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the Shenzhen Symphony Orchestra. Zhang Zuo, better known as Zee Zee, is one of the talented young generation of Chinese piano soloists. She is well known in the US where she studied at the Juillard School and in 2014 she was selected by the BBC for the New Young Generation Artists’ programme. She has already performed with China’s main symphony orchestras, The Hong Kong Philharmonic, the Shanghai Philharmonic and the Beijing Symphony orchestras Auditorium Parco della Musica, Via P de Coubertin 30, www.santacecilia.it.

CLASSICAL There is hardly any classical music during August other than Concerti al Tempietto which year after year offers evening piano recitals in the magnificent setting of Teatro Marcello. The season gets off to a flying start in September with MITO SettembreMusicale in Milan and Turin.

MILAN AND TURIN MITO SETTEMBREMUSICA 2-22 Sept 80 classical music concerts in a common programme shared between Milan and Turin. This year for the first time Mito SettembreMusica has chosen a unifying theme of Fathers and Sons. This covers not only the influence of the older on the younger generation but also the more specific topic of fathers and sons in musical dynasties, such as the Bach, Mozart and Wagner families. The great loners, Schubert, Brahms and Ravel are also remembered. Some of the world’s top orchestras, choirs, conductors and soloists perform in the two cities, in the established centres of music such as La Scala and Il Regio, as well as other more unusual locations such as churches, schools, parks and squares. There are 14 premieres, a free concert every night and a special section for the young. www.mitosettembremusica.it.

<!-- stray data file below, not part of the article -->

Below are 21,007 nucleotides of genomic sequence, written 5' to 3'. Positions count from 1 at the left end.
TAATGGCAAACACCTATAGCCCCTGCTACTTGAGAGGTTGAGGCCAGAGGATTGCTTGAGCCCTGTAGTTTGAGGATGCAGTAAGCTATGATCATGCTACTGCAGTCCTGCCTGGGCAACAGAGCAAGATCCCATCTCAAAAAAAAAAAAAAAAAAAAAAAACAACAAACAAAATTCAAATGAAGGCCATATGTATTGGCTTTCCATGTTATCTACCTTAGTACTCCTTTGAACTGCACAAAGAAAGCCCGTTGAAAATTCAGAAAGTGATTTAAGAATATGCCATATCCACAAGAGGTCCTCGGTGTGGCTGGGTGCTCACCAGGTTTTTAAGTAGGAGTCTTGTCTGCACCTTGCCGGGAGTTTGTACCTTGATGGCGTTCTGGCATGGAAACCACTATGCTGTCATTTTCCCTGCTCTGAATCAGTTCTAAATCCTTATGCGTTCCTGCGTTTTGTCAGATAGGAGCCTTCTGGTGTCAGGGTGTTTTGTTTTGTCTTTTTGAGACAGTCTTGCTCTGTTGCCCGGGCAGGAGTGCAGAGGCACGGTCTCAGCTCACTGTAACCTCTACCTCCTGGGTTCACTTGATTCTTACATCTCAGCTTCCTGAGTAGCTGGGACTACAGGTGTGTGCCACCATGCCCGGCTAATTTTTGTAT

DaYe Lin conducts The Shenzhen symphony orchestra and fellow Chinese musician Zhang Zuo at the piano.

model for disadvantaged young musicians and Argerich has long been a supporter of the musical formation for the young. KBS SYMPHONY ORCHESTRA 13 Sept South Korea’s symphony orchestra, conducted by Yoel Levi, plays works by Mozart and Bruckner, with piano soloist Yoel-Eum Son. The concert is to mark the opening of the Korean Cultural Institute in Italy. Auditorium Parco della Musica, Via P de Coubertin 30, www. santacecilia.it. SHENZHEN SYMPHONY ORCHESTRA 15 Sept Music by Rossini, Rachmaninoff and Rimsky-Korsakov conducted by DaYe Lin, with piano soloist Zhang Zuo. Lin who won the 2012 George Solti international conductors’ competition, is one of China’s best known conductors and is the resident conductor of